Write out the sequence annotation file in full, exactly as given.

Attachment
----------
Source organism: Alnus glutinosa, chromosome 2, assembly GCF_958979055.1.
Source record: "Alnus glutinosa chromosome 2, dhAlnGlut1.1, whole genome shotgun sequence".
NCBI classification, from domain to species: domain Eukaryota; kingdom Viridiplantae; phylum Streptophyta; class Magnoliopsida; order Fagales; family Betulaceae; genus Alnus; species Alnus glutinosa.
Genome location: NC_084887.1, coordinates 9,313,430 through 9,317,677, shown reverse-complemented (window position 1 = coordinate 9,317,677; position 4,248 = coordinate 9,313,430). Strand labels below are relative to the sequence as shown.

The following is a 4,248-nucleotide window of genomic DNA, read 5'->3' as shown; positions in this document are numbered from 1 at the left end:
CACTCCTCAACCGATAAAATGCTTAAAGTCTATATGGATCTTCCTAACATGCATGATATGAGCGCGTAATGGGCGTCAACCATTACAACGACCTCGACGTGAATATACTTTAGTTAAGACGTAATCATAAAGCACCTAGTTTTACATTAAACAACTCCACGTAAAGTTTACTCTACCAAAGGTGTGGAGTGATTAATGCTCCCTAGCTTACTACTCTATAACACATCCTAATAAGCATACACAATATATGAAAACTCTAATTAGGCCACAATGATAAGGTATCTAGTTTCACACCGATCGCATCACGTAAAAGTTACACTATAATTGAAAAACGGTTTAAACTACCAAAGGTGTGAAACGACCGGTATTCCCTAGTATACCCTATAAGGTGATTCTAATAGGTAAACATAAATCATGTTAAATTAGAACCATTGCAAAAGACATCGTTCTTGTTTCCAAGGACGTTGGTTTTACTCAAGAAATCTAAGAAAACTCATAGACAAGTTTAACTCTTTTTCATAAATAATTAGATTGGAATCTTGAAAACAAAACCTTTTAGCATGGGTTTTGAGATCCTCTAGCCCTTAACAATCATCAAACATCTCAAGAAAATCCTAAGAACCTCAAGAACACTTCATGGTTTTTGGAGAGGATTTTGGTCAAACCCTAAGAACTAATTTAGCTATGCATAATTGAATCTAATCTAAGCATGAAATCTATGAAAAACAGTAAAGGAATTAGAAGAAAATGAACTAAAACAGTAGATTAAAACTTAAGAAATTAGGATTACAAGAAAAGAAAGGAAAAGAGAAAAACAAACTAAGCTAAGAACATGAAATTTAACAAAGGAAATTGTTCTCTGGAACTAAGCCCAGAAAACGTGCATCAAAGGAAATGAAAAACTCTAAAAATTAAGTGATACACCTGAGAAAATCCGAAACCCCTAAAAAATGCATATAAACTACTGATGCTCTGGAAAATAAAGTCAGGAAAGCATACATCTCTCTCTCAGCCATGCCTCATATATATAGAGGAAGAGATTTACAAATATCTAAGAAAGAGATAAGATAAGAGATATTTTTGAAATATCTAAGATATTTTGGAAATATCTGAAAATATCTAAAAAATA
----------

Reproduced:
Source organism: Alnus glutinosa, chromosome 2, assembly GCF_958979055.1.
Source record: "Alnus glutinosa chromosome 2, dhAlnGlut1.1, whole genome shotgun sequence".
NCBI classification, from domain to species: domain Eukaryota; kingdom Viridiplantae; phylum Streptophyta; class Magnoliopsida; order Fagales; family Betulaceae; genus Alnus; species Alnus glutinosa.
Genome location: NC_084887.1, coordinates 9,313,430 through 9,317,677, shown reverse-complemented (window position 1 = coordinate 9,317,677; position 4,248 = coordinate 9,313,430). Strand labels below are relative to the sequence as shown.

The following is a 4,248-nucleotide window of genomic DNA, read 5'->3' as shown; positions in this document are numbered from 1 at the left end:
CACTCCTCAACCGATAAAATGCTTAAAGTCTATATGGATCTTCCTAACATGCATGATATGAGCGCGTAATGGGCGTCAACCATTACAACGACCTCGACGTGAATATACTTTAGTTAAGACGTAATCATAAAGCACCTAGTTTTACATTAAACAACTCCACGTAAAGTTTACTCTACCAAAGGTGTGGAGTGATTAATGCTCCCTAGCTTACTACTCTATAACACATCCTAATAAGCATACACAATATATGAAAACTCTAATTAGGCCACAATGATAAGGTATCTAGTTTCACACCGATCGCATCACGTAAAAGTTACACTATAATTGAAAAACGGTTTAAACTACCAAAGGTGTGAAACGACCGGTATTCCCTAGTATACCCTATAAGGTGATTCTAATAGGTAAACATAAATCATGTTAAATTAGAACCATTGCAAAAGACATCGTTCTTGTTTCCAAGGACGTTGGTTTTACTCAAGAAATCTAAGAAAACTCATAGACAAGTTTAACTCTTTTTCATAAATAATTAGATTGGAATCTTGAAAACAAAACCTTTTAGCATGGGTTTTGAGATCCTCTAGCCCTTAACAATCATCAAACATCTCAAGAAAATCCTAAGAACCTCAAGAACACTTCATGGTTTTTGGAGAGGATTTTGGTCAAACCCTAAGAACTAATTTAGCTATGCATAATTGAATCTAATCTAAGCATGAAATCTATGAAAAACAGTAAAGGAATTAGAAGAAAATGAACTAAAACAGTAGATTAAAACTTAAGAAATTAGGATTACAAGAAAAGAAAGGAAAAGAGAAAAACAAACTAAGCTAAGAACATGAAATTTAACAAAGGAAATTGTTCTCTGGAACTAAGCCCAGAAAACGTGCATCAAAGGAAATGAAAAACTCTAAAAATTAAGTGATACACCTGAGAAAATCCGAAACCCCTAAAAAATGCATATAAACTACTGATGCTCTGGAAAATAAAGTCAGGAAAGCATACATCTCTCTCTCAGCCATGCCTCATATATATAGAGGAAGAGATTTACAAATATCTAAGAAAGAGATAAGATAAGAGATATTTTTGAAATATCTAAGATATTTTGGAAATATCTGAAAATATCTAAAAAATA